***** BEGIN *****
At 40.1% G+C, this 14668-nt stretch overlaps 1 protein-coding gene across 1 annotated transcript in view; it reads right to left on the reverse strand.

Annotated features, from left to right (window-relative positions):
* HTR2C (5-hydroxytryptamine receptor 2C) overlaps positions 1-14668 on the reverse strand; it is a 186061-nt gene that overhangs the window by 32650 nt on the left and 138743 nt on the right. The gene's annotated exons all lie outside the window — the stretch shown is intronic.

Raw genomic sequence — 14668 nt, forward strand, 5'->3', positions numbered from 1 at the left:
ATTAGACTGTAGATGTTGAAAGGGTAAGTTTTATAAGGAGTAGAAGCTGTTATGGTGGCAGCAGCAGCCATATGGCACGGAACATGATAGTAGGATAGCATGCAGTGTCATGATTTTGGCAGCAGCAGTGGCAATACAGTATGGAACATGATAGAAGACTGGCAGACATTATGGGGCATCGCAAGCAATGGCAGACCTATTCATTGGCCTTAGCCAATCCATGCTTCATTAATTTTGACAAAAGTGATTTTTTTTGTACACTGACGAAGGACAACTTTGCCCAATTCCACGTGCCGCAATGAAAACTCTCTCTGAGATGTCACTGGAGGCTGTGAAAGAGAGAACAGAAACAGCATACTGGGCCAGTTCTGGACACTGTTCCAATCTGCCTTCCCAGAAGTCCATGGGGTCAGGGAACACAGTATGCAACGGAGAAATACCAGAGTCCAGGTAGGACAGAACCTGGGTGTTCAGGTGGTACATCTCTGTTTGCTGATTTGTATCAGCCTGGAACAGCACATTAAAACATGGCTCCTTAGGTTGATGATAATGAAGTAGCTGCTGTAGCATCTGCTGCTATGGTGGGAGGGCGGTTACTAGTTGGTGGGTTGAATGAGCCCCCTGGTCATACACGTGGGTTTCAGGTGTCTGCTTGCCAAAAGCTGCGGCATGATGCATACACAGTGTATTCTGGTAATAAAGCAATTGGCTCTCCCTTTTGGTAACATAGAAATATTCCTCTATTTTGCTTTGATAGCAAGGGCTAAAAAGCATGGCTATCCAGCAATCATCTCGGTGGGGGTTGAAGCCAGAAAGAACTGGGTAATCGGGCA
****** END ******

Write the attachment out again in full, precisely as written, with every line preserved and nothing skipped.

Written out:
At 40.1% G+C, this 14668-nt stretch overlaps 1 protein-coding gene across 1 annotated transcript in view; it reads right to left on the reverse strand.

Annotated features, from left to right (window-relative positions):
* HTR2C (5-hydroxytryptamine receptor 2C) overlaps positions 1-14668 on the reverse strand; it is a 186061-nt gene that overhangs the window by 32650 nt on the left and 138743 nt on the right. The gene's annotated exons all lie outside the window — the stretch shown is intronic.

Raw genomic sequence — 14668 nt, forward strand, 5'->3', positions numbered from 1 at the left:
ATTAGACTGTAGATGTTGAAAGGGTAAGTTTTATAAGGAGTAGAAGCTGTTATGGTGGCAGCAGCAGCCATATGGCACGGAACATGATAGTAGGATAGCATGCAGTGTCATGATTTTGGCAGCAGCAGTGGCAATACAGTATGGAACATGATAGAAGACTGGCAGACATTATGGGGCATCGCAAGCAATGGCAGACCTATTCATTGGCCTTAGCCAATCCATGCTTCATTAATTTTGACAAAAGTGATTTTTTTTGTACACTGACGAAGGACAACTTTGCCCAATTCCACGTGCCGCAATGAAAACTCTCTCTGAGATGTCACTGGAGGCTGTGAAAGAGAGAACAGAAACAGCATACTGGGCCAGTTCTGGACACTGTTCCAATCTGCCTTCCCAGAAGTCCATGGGGTCAGGGAACACAGTATGCAACGGAGAAATACCAGAGTCCAGGTAGGACAGAACCTGGGTGTTCAGGTGGTACATCTCTGTTTGCTGATTTGTATCAGCCTGGAACAGCACATTAAAACATGGCTCCTTAGGTTGATGATAATGAAGTAGCTGCTGTAGCATCTGCTGCTATGGTGGGAGGGCGGTTACTAGTTGGTGGGTTGAATGAGCCCCCTGGTCATACACGTGGGTTTCAGGTGTCTGCTTGCCAAAAGCTGCGGCATGATGCATACACAGTGTATTCTGGTAATAAAGCAATTGGCTCTCCCTTTTGGTAACATAGAAATATTCCTCTATTTTGCTTTGATAGCAAGGGCTAAAAAGCATGGCTATCCAGCAATCATCTCGGTGGGGGTTGAAGCCAGAAAGAACTGGGTAATCGGGCA